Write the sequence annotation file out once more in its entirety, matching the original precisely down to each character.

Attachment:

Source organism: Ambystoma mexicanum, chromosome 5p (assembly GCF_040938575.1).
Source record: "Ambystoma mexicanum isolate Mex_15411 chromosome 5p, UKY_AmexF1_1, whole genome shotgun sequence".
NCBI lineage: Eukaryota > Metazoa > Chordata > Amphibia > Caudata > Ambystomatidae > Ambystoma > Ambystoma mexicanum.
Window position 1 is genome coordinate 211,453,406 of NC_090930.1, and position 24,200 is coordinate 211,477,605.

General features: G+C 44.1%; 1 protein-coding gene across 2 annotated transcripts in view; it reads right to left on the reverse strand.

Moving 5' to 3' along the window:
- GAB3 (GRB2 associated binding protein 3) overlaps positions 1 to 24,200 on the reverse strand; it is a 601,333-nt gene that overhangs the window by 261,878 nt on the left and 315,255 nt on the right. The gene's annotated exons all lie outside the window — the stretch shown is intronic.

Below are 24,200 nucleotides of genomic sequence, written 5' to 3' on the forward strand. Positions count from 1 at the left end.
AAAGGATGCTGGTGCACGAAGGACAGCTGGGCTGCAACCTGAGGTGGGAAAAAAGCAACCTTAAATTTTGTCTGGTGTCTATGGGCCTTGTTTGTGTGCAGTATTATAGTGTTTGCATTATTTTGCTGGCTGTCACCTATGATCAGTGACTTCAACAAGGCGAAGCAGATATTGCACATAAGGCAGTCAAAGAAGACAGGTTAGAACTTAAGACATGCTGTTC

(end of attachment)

Source organism: Ambystoma mexicanum, chromosome 5p (assembly GCF_040938575.1).
Source record: "Ambystoma mexicanum isolate Mex_15411 chromosome 5p, UKY_AmexF1_1, whole genome shotgun sequence".
NCBI lineage: Eukaryota > Metazoa > Chordata > Amphibia > Caudata > Ambystomatidae > Ambystoma > Ambystoma mexicanum.
Window position 1 is genome coordinate 211,453,406 of NC_090930.1, and position 24,200 is coordinate 211,477,605.

General features: G+C 44.1%; 1 protein-coding gene across 2 annotated transcripts in view; it reads right to left on the reverse strand.

Moving 5' to 3' along the window:
- GAB3 (GRB2 associated binding protein 3) overlaps positions 1 to 24,200 on the reverse strand; it is a 601,333-nt gene that overhangs the window by 261,878 nt on the left and 315,255 nt on the right. The gene's annotated exons all lie outside the window — the stretch shown is intronic.

Below are 24,200 nucleotides of genomic sequence, written 5' to 3' on the forward strand. Positions count from 1 at the left end.
AAAGGATGCTGGTGCACGAAGGACAGCTGGGCTGCAACCTGAGGTGGGAAAAAAGCAACCTTAAATTTTGTCTGGTGTCTATGGGCCTTGTTTGTGTGCAGTATTATAGTGTTTGCATTATTTTGCTGGCTGTCACCTATGATCAGTGACTTCAACAAGGCGAAGCAGATATTGCACATAAGGCAGTCAAAGAAGACAGGTTAGAACTTAAGACATGCTGTTC